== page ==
There is nothing authenticated about the Prophet ﷺ where he said, ‘correct aqeeda is such and such’.  However, there are many ahaadeeth where he described faith. For example, the hadith, “Faith (eemaa) is seventy something branches, The highest of which is the statement that there is no god except Allah. The lowest of which is the removal of debris from the road, and bashfulness is a branch of faith“. Or in the hadith, “None of you believes until I am more beloved to him than his son, his father, and all other people”. Or in the hadith, “none of you believes until his whim is in agreeance with what I’ve come with.” That is how the Prophet ﷺ taught. He taught faith, not philosophy. Muhammad the Messenger of Allah, was a Prophet, not a philosopher. There are many verses that mention faith as well, “verily the believers are those who believe in Allah and His Messenger and strive in the way of Allah with their wealth and their persons, such are the truthful”.

Converts to Islam are not used to arguing over religion. Prior to Islam, we did not argue with each other on street corners, basketball courts or college campuses about the creed of the Catholics versus the creed of the Baptists, or the creed of the African Methodists or the Jehovah witnesses. Aqeeda wrangling has become a spectator sport, done mainly amongst common, everyday people. Ironically, most of the time, people argue and debate with no actionable conclusion except to see who is the best at debating. it takes about 4 minutes to explain Islam to the average person, including the names of the 5 prayers. It takes about 7 minutes to explain the basic principles of eemaan (faith). It takes about 3 months of classes, rhetoric and slogans to explain the different aqeedas (creeds), and people still be confused.

As a rule, the Prophet ﷺ disliked people arguing about religion. In the hadith of Abu Amaama, the Prophet said, “No people ever went astray after guidance, except that they resorted to arguing (about religion)” [at-Tirmithi]. And in the hadith of Aisha, she said, “the Prophet ﷺ said, “the most hated of men to Allah is the contentious arguer” [Bukhaari], and in the hadith of Abu Hurairah, the Prophet said, “I am the guarantor of a house in the bosom of paradise for the one who leaves alone arguing even if he is right“[Abu Dawud]. Abu Hamid al-Ghazali. (d.1111 CE) who himself was a scholar of philosophy, mentions ten destructive evils arising from public debates (about religion); envy, arrogance, malice, backbiting and slander, selfpraise, seeking other’s faults, gloating at misfortune, hypocrisy, ostentation, rejecting the truth. [Ihya Ulum al-Din, Abu Hamid al-Ghazali, 1/45-47]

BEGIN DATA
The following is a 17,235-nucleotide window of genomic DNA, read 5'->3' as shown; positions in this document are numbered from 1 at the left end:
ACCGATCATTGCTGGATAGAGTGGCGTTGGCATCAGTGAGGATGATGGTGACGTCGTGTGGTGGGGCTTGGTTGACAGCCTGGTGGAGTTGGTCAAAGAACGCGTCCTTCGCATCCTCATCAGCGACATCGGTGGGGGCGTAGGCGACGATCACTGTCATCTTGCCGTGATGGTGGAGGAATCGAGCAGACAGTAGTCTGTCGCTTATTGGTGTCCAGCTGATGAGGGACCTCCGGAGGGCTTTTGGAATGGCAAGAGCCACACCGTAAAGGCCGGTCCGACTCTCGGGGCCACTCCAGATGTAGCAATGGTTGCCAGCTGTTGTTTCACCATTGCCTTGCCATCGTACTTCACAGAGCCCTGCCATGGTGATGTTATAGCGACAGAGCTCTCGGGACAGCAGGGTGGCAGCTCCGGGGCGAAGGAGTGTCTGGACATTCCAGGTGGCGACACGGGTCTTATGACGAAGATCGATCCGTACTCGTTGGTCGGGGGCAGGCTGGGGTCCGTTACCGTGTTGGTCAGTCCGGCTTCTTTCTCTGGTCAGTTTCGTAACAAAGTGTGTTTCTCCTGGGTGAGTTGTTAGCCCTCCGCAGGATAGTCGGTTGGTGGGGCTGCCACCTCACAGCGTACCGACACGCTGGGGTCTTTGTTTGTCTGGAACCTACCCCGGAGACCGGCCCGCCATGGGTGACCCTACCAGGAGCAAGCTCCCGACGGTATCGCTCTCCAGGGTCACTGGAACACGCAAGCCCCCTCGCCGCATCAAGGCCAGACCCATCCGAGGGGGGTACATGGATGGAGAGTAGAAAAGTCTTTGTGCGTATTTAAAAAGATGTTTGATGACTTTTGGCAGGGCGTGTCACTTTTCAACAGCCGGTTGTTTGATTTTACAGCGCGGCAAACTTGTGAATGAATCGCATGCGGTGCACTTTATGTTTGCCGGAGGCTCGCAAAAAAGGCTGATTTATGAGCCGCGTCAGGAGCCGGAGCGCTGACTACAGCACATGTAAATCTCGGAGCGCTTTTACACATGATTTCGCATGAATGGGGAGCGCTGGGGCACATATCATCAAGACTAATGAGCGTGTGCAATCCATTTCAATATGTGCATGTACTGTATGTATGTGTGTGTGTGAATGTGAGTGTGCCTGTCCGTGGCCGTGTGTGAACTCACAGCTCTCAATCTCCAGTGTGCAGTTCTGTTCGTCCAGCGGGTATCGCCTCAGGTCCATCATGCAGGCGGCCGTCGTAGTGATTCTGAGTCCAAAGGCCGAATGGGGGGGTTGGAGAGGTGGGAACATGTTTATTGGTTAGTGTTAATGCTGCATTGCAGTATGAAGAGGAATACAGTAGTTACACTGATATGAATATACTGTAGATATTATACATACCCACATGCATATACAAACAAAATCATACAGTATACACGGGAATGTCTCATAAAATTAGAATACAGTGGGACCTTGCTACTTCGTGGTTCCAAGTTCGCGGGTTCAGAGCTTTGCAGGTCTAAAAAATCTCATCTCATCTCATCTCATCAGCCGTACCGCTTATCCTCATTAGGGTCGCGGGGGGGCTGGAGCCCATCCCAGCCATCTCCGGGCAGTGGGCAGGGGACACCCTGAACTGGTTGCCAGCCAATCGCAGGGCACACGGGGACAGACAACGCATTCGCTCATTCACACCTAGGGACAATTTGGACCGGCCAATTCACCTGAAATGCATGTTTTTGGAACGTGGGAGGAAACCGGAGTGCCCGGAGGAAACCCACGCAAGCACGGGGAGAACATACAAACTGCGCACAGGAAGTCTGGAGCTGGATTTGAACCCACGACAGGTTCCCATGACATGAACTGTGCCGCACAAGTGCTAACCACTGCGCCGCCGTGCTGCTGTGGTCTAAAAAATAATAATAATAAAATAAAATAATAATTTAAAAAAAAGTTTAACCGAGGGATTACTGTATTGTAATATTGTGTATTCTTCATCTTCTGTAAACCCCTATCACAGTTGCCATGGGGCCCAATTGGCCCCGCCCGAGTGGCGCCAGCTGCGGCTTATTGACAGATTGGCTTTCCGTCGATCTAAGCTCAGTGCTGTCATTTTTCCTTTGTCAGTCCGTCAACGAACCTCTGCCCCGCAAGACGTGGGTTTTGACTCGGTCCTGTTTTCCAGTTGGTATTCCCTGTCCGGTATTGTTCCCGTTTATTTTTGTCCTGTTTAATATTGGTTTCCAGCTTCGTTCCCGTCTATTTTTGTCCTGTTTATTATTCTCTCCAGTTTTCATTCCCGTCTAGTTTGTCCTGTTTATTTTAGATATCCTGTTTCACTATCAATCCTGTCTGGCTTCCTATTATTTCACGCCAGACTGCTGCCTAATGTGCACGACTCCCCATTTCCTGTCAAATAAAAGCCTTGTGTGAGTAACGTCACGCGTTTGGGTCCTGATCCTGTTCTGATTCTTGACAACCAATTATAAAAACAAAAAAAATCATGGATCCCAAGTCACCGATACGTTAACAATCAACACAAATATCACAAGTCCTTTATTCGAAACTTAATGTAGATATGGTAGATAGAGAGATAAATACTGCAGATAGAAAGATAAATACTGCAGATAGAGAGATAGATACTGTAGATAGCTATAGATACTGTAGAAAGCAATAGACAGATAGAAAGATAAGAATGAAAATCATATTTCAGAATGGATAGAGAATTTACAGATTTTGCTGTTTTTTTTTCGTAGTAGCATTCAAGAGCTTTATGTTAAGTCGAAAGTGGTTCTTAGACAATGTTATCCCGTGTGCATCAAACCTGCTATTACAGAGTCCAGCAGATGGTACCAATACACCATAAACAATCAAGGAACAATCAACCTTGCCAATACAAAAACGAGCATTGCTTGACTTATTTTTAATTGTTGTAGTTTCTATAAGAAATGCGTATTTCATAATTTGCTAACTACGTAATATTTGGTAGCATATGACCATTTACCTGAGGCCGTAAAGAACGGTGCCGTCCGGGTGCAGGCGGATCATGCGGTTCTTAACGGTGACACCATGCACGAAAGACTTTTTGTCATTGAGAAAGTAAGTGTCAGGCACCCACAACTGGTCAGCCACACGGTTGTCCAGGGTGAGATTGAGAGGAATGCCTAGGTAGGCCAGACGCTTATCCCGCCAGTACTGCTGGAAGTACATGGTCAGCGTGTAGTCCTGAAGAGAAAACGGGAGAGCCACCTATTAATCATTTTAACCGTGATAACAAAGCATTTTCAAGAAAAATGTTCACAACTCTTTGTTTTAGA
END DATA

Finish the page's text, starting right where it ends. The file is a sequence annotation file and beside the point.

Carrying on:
Arguing over religion ruins relationships, splits communities, breaks associations, and tears away at the bonds of brotherhood, as we have seen in our own experiment with it in the United States. Muslim scholars, even those who themselves were theologians and wrote books on issues of creed, disliked the practice of arguing over religion. Imam  Abdul-Rahmaan Al-Awza’ee, may Allah have mercy on him, said, “If Allah desires evil upon a people, he will force them to argue, and prevent them from working“. [Sharh Usool al-I’tiqad]. Arguing over creed greatly undermines the religious communal trajectory of Islam amongst Black American Muslims and converts to Islam o the United States, even when that is not the intention. Imam Malik, may God have mercy on him, said: “Debating about religion creates malaise, it removes the light of knowledge, hardens the heart, and inherits weakness.” (Nuzhat Al-Fadhila: 2/623).


Black American Muslims and converts to Islam constitute the newest civilization of Muslims in the world and are already above all other Muslim peoples in the world, most at risk of extinction. At the time of this article, most of the masaajid  in the United States are closed for services, and person to person contact is at an all-tie low because of the Corona Virus pandemic. That people would still be involved in public, non-scholarly, microwave debates over creed, is beyond lunacy in my opinion. It represents a terrible low point for Black American Muslims.

Scholastic philosophy. Which was not developed as an independent science until 150 years after the death of the Prophet (SAWS). Before that, there were people who believed just fine. Just like today, there are millions of Muslims who don’t know the details of aqeeda, who don’t argue about aqeeda, and don’t set up alliances and demarcation lines over aqeeda, yet they have faith, and believe correctly. Believing in what the Prophet ﷺ believed in, and rejecting as falsehood, what he rejected as falsehood, constitutes correct belief at its core. The notion that it does not, undermines the message (risaala)  of the Prophet ﷺ, and suggests that the Prophet ﷺ did not leave behind sufficient knowledge for guidance.

It has been authenticated in prophetic tradition that the Prophet ﷺ said, “I am leaving you with two things, that if you hold fast to them both, you will never go astray, after me, the Book of Allah, and my Sunna”. [Bukhaari]. That is my point in a nutshell.

Imam Abu Laith Luqman Ahmad